Turn the corner at Allen and Grand Streets, and you’ll see one ghost sign: a two-story vintage ad on the side of a tenement, with a wonderful arrow pointing toward a nonexistent entrance. What happened to Martin Albert Decorators? They moved to East 19th Street, then to 39th Street.

lesghostsignslaundryallenstreet

At the start of the Great Depression, close to 3,550 Chinese Laundries operated in New York City, reported one source.  This laundry at 123 Allen Street was one of them.

Nice that the bar which took over this lower-level space kept the weathered old Chinese Laundry sign.

lesghostsignssportswear

There must be hundreds of massage businesses in the area right now. Lurking beneath this back and foot rub sign is the word “sportswear,” a remnant of the Lower East Side’s past as a center for clothing, fabric, and linen shops.

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This ghost sign at 302-306 Grand Street lies hidden under a newer awning. H & G Cohen sold towels and shams, the sign tells us . . . but no digitized trace of the business could be found.

5 houses from the East Village’s shipbuilding era

November 7, 2016

avenuedsignIf you traveled back in time to the far East Village of the mid-19th century, you would see a neighborhood sustained mainly by one industry: shipbuilding.

Along the East River, thousands of iron workers, mechanics, and dock men—many who were recent Irish and German immigrants—toiled in shipyards and iron works in what was then called the Dry Dock District, east of Avenue B.

avenuedrow

Marshlands were filled in, and row houses, shops, and churches (like the recently restored St. Brigid’s on Avenue B) went up for workers and their families.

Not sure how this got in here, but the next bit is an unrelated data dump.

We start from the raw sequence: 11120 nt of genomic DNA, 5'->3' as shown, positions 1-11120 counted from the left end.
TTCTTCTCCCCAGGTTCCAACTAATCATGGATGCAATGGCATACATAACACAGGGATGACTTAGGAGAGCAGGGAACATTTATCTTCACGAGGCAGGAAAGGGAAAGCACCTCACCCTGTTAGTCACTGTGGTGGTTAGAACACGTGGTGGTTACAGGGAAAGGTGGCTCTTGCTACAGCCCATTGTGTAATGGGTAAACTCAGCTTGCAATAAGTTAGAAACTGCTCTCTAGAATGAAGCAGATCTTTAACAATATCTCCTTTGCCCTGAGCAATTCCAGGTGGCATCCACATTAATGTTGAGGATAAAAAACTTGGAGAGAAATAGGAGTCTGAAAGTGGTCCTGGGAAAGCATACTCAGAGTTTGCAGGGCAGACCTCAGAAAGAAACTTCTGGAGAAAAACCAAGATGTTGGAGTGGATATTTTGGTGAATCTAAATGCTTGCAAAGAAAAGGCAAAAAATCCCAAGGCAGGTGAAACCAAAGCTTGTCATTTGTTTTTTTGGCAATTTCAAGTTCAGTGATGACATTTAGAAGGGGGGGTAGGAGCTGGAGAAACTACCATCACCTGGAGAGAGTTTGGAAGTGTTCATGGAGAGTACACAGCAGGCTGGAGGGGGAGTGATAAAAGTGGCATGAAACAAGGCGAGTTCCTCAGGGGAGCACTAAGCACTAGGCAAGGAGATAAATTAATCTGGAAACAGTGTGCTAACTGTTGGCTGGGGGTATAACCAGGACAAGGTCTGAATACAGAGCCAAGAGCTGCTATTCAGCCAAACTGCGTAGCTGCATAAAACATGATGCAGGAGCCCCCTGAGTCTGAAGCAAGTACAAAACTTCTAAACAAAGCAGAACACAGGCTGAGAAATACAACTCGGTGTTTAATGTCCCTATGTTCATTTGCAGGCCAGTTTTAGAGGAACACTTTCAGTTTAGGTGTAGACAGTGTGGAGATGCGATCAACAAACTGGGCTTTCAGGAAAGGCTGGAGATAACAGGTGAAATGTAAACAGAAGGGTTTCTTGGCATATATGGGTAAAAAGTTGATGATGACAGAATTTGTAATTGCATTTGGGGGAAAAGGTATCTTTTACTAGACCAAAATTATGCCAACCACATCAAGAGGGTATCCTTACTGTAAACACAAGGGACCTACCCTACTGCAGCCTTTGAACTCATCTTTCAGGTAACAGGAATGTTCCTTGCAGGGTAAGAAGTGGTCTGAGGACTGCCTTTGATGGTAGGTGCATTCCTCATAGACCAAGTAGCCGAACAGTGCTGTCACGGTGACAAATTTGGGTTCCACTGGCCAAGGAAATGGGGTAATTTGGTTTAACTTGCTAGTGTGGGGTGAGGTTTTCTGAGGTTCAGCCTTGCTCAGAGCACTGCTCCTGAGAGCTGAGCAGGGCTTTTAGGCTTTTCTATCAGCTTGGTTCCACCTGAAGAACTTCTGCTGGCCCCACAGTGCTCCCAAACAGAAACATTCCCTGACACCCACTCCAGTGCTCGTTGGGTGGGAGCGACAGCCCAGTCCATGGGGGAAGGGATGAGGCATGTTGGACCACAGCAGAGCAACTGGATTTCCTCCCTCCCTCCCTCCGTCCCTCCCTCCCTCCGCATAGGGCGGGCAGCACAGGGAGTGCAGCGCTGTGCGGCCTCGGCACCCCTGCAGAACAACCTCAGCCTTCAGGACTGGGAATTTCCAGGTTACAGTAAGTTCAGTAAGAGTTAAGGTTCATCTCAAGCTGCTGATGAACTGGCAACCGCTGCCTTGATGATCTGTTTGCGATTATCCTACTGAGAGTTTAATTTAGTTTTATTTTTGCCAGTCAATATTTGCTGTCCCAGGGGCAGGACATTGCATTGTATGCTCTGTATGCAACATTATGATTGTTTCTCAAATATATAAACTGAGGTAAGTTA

“In sight and sound of their hammers along the water-front these master workmen and owners built themselves homes,” wrote the New-York Tribune in 1897.

avenuedrow264

One lovely row was a stretch of Greek Revival–style houses on East Seventh Street (the “Fifth Avenue of the Eleventh Ward,” as the block was called)—between Avenues C and D.

The circa-1840s row was built on “the profits of the sea,” the Tribune stated, describing them as “buildings of fine window casings and door frames and artistic mantels, yet with curious narrow halls and low ceilings . . . both within and without they show themselves to be houses of character.”

avenuedrow262

Perhaps they were occupied by high-level shipbuilders at first. But as residents of the Dry Dock District gained power and ran for office, the houses acquired a new distinction: “Political Row.”

avenuedrowtimesarticlePolitical Row “has furnished many office-holders, and there were more office-holders and patriots who are willing to serve the city and county, the State or the country at large, living on that thoroughfare now than on any similar stretch of highway in New York,” stated the Evening World in 1892.

“Electioneering goes on there from one end of the year to the other.”

The beginning of Political Row’s end came at the turn of the century, when many of the original houses went down and tenements built in their place.

Newspapers wrote descriptive eulogies, mourning a neighborhood that was “an American District” now colonized by a second wave of immigrants.

avenuedrownoveltyironworksmcny60-122-7

Two score years ago,” wrote the New York  Times in 1902, the “streets were then lined with trees covered with luxuriant foliage, and each house had its own green patch of yard.”

“Then Avenue D . . . was a thoroughfare that was made brilliant every Sunday by a promenade of all the youth and fashion of the neighborhood.”

avenuedrowangle

Today, five houses on the south side remain. Their facades have been altered; three sport pastel paint. Wonderful details over doorways and windows maintain their character and harken back to a very different East Village of another era.

avenuedrownumber264The row’s future is in danger; the owners of number 264 (right) have applied for a permit to demolish it.

The Greenwich Village Society of Historic Preservation is rallying to get the house landmark status, so it can’t be torn down.

Read about the GVSHP’s efforts to save the row and preserve a bit of the East Village’s history.

[Fourth image: New York Times headline, 1902; fifth image, Novelty Iron Works, East 12th Street and the East River, 1840s; MCNY 60.122.7]